To start things off, let me say that I absolutely adored Big Time Adolescence, mainly because it reminded me of my own teen years. I’m not sure how many of you spent too much time with older friends with whom you probably shouldn’t have been hanging out, but I have to imagine that there’s a lot of us out there. Some of the best stories of my entire life go back to hanging out with older punk friends who didn’t care about having a bunch of sixteen-year-olds around. At the time, when you are young and impressionable, you think it’s so cool that these 21+ people want to hang out with you. It often doesn’t click until you’re older that it’s not necessarily typical for this to happen.
In Big Time Adolescence, Monroe “Mo” Harris (Griffin Gluck) is a sixteen-year-old who just so happens to be best friends with his sister’s 23-year-old ex-boyfriend, Zeke (Pete Davidson). They hang out constantly, drink beer, smoke cigarettes, and do nothing in particular. However, as their bond grows over time, Mo starts to look at Zeke as kind of an older brother figure, much to the dismay of his parents, particularly his dad, Rueben (Jon Cryer).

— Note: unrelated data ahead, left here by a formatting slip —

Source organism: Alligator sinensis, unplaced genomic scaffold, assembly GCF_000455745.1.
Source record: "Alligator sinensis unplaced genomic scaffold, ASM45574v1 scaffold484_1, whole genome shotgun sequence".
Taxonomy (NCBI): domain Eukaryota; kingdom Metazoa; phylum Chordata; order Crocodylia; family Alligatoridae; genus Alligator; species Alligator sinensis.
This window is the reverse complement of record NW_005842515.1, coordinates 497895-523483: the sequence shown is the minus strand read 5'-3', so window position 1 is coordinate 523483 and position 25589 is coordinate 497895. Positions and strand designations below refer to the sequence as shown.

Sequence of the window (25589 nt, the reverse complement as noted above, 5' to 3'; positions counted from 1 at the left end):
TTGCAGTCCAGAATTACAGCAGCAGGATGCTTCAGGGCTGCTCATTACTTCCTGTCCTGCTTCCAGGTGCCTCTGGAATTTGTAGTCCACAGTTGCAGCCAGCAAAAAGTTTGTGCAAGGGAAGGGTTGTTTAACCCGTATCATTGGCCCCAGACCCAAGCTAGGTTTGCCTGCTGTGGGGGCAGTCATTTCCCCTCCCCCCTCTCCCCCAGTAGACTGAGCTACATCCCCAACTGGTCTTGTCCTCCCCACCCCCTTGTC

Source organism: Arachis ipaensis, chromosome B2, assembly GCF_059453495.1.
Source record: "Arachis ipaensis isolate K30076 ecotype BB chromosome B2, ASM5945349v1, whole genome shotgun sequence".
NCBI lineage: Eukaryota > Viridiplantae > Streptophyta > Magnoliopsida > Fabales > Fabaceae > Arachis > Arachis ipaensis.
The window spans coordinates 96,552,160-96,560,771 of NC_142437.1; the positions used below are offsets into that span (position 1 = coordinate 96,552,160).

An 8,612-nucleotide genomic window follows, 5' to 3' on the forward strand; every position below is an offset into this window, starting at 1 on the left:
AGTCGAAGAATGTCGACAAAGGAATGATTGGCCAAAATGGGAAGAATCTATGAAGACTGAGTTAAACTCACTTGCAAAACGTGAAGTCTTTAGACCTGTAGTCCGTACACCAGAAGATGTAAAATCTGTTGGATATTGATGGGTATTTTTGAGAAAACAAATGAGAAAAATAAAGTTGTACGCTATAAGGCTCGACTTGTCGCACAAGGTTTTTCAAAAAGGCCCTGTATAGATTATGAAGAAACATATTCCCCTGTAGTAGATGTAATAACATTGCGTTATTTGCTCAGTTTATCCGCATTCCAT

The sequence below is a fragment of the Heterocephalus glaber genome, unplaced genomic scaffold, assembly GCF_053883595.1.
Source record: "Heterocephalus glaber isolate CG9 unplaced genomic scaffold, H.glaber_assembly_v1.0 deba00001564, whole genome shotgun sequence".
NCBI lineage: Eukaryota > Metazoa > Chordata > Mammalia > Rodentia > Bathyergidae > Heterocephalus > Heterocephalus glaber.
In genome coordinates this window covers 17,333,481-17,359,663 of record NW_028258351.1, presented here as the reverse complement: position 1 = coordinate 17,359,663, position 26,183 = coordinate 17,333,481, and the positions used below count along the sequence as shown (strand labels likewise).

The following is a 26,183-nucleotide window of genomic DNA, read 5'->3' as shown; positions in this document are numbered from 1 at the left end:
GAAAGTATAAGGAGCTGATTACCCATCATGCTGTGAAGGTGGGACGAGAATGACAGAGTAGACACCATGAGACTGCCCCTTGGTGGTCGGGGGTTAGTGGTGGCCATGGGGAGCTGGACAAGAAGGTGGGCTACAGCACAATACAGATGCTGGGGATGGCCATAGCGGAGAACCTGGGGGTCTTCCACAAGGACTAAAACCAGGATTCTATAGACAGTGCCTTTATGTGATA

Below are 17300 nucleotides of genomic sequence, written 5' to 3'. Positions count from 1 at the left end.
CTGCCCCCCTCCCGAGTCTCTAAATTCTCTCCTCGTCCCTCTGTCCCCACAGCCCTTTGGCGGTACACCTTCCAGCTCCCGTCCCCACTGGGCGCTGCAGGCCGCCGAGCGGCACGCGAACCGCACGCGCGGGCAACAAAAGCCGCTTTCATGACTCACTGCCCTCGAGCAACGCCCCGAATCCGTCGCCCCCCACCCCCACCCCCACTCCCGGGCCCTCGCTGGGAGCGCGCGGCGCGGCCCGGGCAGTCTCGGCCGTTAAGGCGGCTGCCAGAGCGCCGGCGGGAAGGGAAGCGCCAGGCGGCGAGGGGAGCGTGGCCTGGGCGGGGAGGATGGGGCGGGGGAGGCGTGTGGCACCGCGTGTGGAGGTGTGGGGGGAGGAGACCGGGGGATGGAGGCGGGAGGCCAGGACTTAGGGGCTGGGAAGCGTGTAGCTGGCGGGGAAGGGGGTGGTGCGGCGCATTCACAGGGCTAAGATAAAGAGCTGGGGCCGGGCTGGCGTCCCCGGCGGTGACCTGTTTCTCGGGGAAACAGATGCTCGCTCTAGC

“…a sixteen-year-old who just so happens to be best friends with his sister’s 23-year-old ex-boyfriend…”
At the outset of the film, Mo doesn’t involve himself with the marijuana and drugs that Zeke and his friends often imbibe. He’s just a bystander to those activities, and his relationship with Zeke is actually pretty wholesome. A lot of the time, it’s just him hanging out at Zeke’s house with Zeke’s girlfriend, Holly (Sydney Sweeney) and his friend, Nick (Machine Gun Kelly).
Then, Jon Epstein (Thomas Barbusca), a friend of Mo’s that’s actually his own age, asks Zeke to bring alcohol to a senior’s “Pimps & Hos” party. He tries to tell Jon no, but he ends up saying yes, which means Zeke has to be the one to get him the alcohol. Zeke suggests that Mo sell some of his weed at the party, and thusly, it becomes a regular thing. So regular and so profitable in fact that Zeke quits his job at an appliance store to sell weed to high-schoolers full time.
What’s interesting about Big Time Adolescence is the dynamic between Mo and Zeke. Though Zeke is the older of the two, he’s the one who is, more often than not, less responsible. Zeke is directionless, but talks a big game about future plans, though he lacks follow-through. Mo thinks Zeke is cool because of his give-zero-f**ks personality.
"…He lives in the past, hoping to rest on his high-school laurels forever."